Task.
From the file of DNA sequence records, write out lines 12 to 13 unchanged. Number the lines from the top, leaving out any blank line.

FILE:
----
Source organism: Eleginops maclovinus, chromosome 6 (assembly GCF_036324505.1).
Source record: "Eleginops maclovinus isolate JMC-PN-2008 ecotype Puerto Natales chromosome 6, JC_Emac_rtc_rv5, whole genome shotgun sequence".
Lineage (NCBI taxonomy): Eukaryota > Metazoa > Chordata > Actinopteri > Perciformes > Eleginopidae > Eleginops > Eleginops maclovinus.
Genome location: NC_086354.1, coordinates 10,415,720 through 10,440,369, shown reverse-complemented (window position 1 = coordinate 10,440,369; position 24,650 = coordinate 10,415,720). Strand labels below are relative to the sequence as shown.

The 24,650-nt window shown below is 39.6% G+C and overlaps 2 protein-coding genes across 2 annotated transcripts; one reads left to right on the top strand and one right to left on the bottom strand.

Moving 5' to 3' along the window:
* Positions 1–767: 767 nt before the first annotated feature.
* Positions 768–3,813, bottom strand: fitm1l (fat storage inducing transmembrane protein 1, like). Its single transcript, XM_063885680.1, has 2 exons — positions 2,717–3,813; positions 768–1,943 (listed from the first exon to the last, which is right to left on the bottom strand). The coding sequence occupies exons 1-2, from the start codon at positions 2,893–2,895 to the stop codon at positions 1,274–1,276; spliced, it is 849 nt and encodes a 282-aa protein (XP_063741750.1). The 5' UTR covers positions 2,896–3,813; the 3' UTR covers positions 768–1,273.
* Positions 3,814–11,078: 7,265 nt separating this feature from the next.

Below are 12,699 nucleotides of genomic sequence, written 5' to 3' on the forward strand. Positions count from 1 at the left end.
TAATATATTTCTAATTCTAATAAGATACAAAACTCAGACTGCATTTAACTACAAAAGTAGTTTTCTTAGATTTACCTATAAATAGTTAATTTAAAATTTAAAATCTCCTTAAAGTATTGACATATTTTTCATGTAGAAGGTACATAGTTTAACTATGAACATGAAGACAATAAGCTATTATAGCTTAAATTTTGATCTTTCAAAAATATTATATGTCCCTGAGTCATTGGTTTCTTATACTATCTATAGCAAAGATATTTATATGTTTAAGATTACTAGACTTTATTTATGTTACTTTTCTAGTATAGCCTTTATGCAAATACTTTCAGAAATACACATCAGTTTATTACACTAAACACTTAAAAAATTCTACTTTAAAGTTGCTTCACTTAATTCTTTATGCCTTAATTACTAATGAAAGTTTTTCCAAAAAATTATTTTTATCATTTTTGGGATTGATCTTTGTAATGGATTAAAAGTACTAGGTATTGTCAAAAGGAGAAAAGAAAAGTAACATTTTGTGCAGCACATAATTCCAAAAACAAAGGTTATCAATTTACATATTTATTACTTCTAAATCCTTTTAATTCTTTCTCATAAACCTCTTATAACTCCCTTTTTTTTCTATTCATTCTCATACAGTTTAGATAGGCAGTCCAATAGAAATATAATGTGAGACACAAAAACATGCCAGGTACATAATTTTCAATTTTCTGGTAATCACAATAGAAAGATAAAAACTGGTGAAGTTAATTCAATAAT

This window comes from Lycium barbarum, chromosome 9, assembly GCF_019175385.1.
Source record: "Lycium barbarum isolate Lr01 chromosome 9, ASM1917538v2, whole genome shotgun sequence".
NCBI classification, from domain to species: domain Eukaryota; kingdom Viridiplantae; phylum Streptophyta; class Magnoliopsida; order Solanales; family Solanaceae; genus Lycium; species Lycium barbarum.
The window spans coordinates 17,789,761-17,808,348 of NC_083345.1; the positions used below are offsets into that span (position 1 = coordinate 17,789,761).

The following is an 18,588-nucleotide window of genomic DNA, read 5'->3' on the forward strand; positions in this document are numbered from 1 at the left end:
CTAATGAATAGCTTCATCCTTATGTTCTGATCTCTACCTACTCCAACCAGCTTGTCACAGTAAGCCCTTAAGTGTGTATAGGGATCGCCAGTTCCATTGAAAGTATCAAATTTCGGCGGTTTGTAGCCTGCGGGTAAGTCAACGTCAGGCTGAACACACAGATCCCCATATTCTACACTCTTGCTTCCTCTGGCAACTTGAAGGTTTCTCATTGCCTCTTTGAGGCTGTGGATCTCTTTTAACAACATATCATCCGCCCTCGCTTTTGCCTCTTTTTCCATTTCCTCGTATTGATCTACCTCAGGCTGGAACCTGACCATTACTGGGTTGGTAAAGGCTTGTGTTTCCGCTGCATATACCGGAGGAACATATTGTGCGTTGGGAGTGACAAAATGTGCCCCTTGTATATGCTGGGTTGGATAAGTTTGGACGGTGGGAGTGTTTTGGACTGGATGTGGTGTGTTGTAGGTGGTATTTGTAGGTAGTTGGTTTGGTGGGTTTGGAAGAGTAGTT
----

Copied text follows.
This window comes from Lycium barbarum, chromosome 9, assembly GCF_019175385.1.
Source record: "Lycium barbarum isolate Lr01 chromosome 9, ASM1917538v2, whole genome shotgun sequence".